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Brea Grant Smacks of Success on ‘Heroes’

October 6, 2008

By Bill Keveney

Heroes now has an anti-Hiro.

Speedster Daphne, a new character played by Brea Grant, has been giving time-stopping Hiro (Masi Oka) fits in the NBC drama’s third season, smacking him in the face and the ego as she steals a piece of a dangerous formula while mocking his dream of a world-saving quest.

“It’s been really fun to play out the comedy, in that he thinks he’s a hero and she’s not having it,” says Grant, who was spotted by producers during a stint on Friday Night Lights.

The Roadrunner-like chase, in which Hiro can slow but not stop Daphne, will continue, but she will move into more dramatic, life-and-death territory starting with a trip four years into the future in tonight’s episode (9 ET/PT). There she will come into contact with other Heroes characters, including Peter (Milo Ventimiglia), Claire (Hayden Panettiere) and Sylar (Zachary Quinto), and it’s not clear who is good and who is bad. “There’s a huge fight scene that’s really, really cool.”

Other Daphne stories to be explored during “Villains,” Heroes’ 13-episode fall volume, include who hired her to steal the formula, what they have on her, and her future connection to mind-reading Matt Parkman (Greg Grunberg), who saw a painting in last week’s episode that appeared to foreshadow the two of them together with a baby. Technically a villain, Daphne is “basically good at heart” and will struggle with her role in the battle of good vs. evil, creator Tim Kring says.

“Daphne gets a little more serious, but she’s still sort of spacey and funny,” says Grant, who is on board for at least 13 episodes. “She definitely has to deal with a lot more drama. This is Heroes, after all.”

For the third season, Heroes’ producers wanted to focus on core characters and decided any additions, such as Daphne, would have to be incorporated into an existing hero’s story. Last season, fans complained that it took too long to connect new characters to the main story.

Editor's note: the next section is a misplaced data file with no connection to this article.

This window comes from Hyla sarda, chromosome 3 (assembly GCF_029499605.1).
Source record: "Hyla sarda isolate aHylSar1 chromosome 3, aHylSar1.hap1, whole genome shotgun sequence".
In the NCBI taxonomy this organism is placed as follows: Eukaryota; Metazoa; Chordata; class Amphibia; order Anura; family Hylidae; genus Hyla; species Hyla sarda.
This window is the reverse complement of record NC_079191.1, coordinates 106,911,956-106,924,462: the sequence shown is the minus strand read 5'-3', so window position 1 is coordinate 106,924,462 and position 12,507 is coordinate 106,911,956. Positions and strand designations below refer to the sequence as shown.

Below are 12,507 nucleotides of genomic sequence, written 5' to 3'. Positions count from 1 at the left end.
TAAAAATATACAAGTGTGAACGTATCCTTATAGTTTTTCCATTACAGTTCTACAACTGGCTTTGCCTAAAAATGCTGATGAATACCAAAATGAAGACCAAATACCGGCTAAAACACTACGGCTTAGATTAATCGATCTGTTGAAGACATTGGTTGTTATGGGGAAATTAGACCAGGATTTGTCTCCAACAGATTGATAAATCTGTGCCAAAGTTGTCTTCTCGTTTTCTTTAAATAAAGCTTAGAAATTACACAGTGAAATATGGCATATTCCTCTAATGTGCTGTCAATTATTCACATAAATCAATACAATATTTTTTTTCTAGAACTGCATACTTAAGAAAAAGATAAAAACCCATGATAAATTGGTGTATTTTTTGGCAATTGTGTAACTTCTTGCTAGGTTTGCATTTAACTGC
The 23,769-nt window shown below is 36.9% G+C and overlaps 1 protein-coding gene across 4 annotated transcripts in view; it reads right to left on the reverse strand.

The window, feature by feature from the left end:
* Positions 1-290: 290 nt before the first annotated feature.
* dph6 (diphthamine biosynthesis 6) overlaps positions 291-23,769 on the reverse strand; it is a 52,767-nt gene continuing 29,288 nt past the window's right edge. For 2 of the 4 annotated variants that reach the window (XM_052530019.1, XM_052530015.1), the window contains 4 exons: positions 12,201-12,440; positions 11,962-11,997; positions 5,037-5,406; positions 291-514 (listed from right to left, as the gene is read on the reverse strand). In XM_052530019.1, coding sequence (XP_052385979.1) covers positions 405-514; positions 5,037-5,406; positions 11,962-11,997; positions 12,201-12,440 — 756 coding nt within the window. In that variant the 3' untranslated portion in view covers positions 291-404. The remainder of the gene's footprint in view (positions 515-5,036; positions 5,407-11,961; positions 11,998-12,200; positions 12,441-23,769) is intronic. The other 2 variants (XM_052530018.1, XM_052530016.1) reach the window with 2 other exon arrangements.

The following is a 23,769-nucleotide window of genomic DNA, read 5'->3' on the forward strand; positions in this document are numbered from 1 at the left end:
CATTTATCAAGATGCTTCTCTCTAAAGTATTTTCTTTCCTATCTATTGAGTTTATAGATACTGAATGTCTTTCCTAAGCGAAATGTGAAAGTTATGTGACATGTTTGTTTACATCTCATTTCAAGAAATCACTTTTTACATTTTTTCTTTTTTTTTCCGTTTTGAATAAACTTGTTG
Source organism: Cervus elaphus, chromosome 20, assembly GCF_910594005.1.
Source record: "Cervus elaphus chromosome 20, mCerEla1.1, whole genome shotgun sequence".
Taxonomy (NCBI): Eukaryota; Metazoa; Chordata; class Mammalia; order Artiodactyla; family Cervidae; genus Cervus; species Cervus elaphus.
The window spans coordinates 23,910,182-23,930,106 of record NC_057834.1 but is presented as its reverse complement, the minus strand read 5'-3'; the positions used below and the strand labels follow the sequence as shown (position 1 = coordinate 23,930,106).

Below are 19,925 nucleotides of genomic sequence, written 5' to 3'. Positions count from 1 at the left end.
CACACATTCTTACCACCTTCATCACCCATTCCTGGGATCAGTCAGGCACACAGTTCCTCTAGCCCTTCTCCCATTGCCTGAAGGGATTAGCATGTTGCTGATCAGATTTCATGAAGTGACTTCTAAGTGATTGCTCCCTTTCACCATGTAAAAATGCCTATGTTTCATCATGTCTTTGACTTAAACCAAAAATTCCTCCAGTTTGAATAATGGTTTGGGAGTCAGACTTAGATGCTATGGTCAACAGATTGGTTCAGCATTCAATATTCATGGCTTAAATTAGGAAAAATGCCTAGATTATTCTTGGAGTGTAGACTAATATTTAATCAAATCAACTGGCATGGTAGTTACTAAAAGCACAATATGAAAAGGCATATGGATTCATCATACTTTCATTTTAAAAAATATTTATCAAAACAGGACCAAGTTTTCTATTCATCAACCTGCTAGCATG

“Because we had Hiro on this quest to find this formula, we thought we would give him an arch-nemesis because he speaks in such comic-book terms,” Kring says. “We came up with the idea of somebody who could move fast enough that if Hiro stopped time, (she) could still move at regular speed, slowed down enough so the two could have scenes together.”

To put a face on the speedster as they shaped the character, they pictured Grant, whom they had seen on Lights. When casting, they decided to consider the actress herself, a 26-year-old with distinctive blond dreadlocks who did her master’s degree thesis while pursuing acting.

“We wanted an attractive actress, but somebody who stood out a little bit. There’s the quirky quality of her looks and a spunky energy to her,” Kring says. “There’s also an instant likability (and) a kind of vulnerability. We knew we were going to end up with someone who was not evil at heart.”

Grant is pleased with the power of speed, which she calls “one of the best abilities. You’d never be late.”

Computer effects turn Daphne into a blur and create the rubbery wake she leaves when Hiro stops time, but Grant has to run in many of her scenes to get the character started. The 5-foot-2 actress, who will appear in the Max Payne film due out Oct. 17, at times has had to run in heels, which bring her closer to the height of the show’s taller actors.

“That definitely made me learn more about balance,” she says. “Actually, (running) is what I do for exercise, so it works out OK.” (c) Copyright 2008 USA TODAY, a division of Gannett Co. Inc. <>




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